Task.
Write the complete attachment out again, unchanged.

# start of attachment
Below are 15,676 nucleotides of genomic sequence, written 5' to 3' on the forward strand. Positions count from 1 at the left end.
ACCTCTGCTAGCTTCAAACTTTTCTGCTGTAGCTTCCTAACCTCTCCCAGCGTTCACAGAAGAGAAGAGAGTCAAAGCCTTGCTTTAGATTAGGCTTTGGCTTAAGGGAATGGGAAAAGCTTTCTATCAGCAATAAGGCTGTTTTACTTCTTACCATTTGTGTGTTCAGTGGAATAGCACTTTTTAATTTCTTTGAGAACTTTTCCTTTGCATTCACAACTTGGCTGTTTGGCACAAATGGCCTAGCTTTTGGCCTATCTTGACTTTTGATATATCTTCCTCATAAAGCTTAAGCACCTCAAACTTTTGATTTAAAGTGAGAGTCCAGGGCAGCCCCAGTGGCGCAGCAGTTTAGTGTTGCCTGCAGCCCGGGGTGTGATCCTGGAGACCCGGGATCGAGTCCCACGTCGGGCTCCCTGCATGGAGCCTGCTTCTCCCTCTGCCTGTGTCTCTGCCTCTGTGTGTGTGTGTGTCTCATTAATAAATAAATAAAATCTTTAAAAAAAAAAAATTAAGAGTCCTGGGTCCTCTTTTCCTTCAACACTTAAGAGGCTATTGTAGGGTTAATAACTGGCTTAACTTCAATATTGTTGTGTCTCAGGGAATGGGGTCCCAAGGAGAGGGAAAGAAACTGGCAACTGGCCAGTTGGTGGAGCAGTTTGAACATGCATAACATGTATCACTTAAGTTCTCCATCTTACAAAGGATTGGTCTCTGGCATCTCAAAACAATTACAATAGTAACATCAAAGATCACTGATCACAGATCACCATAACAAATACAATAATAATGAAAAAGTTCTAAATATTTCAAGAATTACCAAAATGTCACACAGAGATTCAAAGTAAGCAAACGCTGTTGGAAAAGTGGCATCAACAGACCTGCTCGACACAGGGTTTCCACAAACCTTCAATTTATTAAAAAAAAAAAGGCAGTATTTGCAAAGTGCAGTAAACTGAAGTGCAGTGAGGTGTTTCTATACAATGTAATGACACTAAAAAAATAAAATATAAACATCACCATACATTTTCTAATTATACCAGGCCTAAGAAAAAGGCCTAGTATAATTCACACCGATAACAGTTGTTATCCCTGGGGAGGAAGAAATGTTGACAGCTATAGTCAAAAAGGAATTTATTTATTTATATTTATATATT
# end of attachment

Below are 15,676 nucleotides of genomic sequence, written 5' to 3' on the forward strand. Positions count from 1 at the left end.
ACCTCTGCTAGCTTCAAACTTTTCTGCTGTAGCTTCCTAACCTCTCCCAGCGTTCACAGAAGAGAAGAGAGTCAAAGCCTTGCTTTAGATTAGGCTTTGGCTTAAGGGAATGGGAAAAGCTTTCTATCAGCAATAAGGCTGTTTTACTTCTTACCATTTGTGTGTTCAGTGGAATAGCACTTTTTAATTTCTTTGAGAACTTTTCCTTTGCATTCACAACTTGGCTGTTTGGCACAAATGGCCTAGCTTTTGGCCTATCTTGACTTTTGATATATCTTCCTCATAAAGCTTAAGCACCTCAAACTTTTGATTTAAAGTGAGAGTCCAGGGCAGCCCCAGTGGCGCAGCAGTTTAGTGTTGCCTGCAGCCCGGGGTGTGATCCTGGAGACCCGGGATCGAGTCCCACGTCGGGCTCCCTGCATGGAGCCTGCTTCTCCCTCTGCCTGTGTCTCTGCCTCTGTGTGTGTGTGTGTCTCATTAATAAATAAATAAAATCTTTAAAAAAAAAAAATTAAGAGTCCTGGGTCCTCTTTTCCTTCAACACTTAAGAGGCTATTGTAGGGTTAATAACTGGCTTAACTTCAATATTGTTGTGTCTCAGGGAATGGGGTCCCAAGGAGAGGGAAAGAAACTGGCAACTGGCCAGTTGGTGGAGCAGTTTGAACATGCATAACATGTATCACTTAAGTTCTCCATCTTACAAAGGATTGGTCTCTGGCATCTCAAAACAATTACAATAGTAACATCAAAGATCACTGATCACAGATCACCATAACAAATACAATAATAATGAAAAAGTTCTAAATATTTCAAGAATTACCAAAATGTCACACAGAGATTCAAAGTAAGCAAACGCTGTTGGAAAAGTGGCATCAACAGACCTGCTCGACACAGGGTTTCCACAAACCTTCAATTTATTAAAAAAAAAAAGGCAGTATTTGCAAAGTGCAGTAAACTGAAGTGCAGTGAGGTGTTTCTATACAATGTAATGACACTAAAAAAATAAAATATAAACATCACCATACATTTTCTAATTATACCAGGCCTAAGAAAAAGGCCTAGTATAATTCACACCGATAACAGTTGTTATCCCTGGGGAGGAAGAAATGTTGACAGCTATAGTCAAAAAGGAATTTATTTATTTATATTTATATATT